- The Washington Times - Monday, November 5, 2018

A philosophy professor in Ohio sued his employer Monday after the university forced him to refer to a transgender student by the student’s preferred gender pronoun, saying the school’s gender identity policy violates his religious convictions.

Nicholas Meriwether, a professor at Shawnee State University and an evangelical Christian, had offered to refer to Alena Burning, a biologically male student, by the student’s preferred name.

But Ms. Bruening demanded to be referred to as “Miss” and “she” in accordance with the student’s gender identity, filing a complaint against her professor earlier this year for not accommodating her wishes.

Shawnee State University, a public school in Ohio, requires its staff to refer to transgender student’s by his or her preferred gender pronouns.

“They demand this even though the concept of gender identity is entirely subjective and fluid, even though the number of potential gender identities is infinite,” read Mr. Meriwether’s lawsuit, which was filed in the Southern District of Ohio on Monday.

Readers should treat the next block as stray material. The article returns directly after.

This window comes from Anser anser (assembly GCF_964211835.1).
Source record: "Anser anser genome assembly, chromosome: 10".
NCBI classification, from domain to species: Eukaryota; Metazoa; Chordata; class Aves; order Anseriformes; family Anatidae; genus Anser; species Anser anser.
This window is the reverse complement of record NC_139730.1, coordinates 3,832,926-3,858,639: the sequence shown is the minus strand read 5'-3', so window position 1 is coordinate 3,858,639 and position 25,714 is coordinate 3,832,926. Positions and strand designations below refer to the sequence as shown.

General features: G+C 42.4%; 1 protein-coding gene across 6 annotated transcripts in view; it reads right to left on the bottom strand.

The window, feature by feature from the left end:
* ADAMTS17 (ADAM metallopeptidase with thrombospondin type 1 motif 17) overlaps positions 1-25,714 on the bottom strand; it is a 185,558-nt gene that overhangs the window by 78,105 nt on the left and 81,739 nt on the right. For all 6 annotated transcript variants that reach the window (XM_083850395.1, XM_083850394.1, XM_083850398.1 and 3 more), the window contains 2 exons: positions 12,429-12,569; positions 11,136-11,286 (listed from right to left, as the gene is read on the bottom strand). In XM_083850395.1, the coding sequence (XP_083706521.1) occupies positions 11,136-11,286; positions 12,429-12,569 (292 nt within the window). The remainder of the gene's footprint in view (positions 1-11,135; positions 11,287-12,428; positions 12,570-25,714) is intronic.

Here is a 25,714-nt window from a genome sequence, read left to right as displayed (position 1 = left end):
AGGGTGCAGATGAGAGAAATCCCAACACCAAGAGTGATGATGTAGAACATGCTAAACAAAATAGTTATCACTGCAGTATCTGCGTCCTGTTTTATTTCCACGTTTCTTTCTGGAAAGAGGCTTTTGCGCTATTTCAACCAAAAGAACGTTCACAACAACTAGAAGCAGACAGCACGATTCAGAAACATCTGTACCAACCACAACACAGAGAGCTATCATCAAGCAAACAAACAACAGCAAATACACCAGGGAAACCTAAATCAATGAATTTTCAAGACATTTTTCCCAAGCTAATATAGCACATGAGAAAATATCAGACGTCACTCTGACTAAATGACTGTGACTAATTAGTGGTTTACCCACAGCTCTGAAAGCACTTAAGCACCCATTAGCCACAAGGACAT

As a result of Ms. Bruening’s complaint against her teacher, the school noted the gender identity policy violation in Mr. Meriwether’s file and warned him against any future violations.

In his lawsuit, Mr. Meriwether’s attorneys argue the school violated the professor’s First Amendment rights.

“Tolerance is a two-way street,” said Travis Barham, counsel with Alliance Defending Freedom, a religious liberty law firm representing Mr. Meriwether.

“Universities are meant to be a marketplace of ideas, not an assembly line for one type of thought, but apparently, Shawnee State has ignored that foundational truth,” Mr. Barham added.

A spokesperson for Shawnee State University said the school’s legal counsel is currently reviewing Mr. Meriwether’s lawsuit.

“We value freedom of expression by students, faculty, staff, and visitors on our campus — and provide an educational and work environment that is free from discrimination, retaliation, and harassment,” said Elizabeth Blevins, the university’s director of communications.


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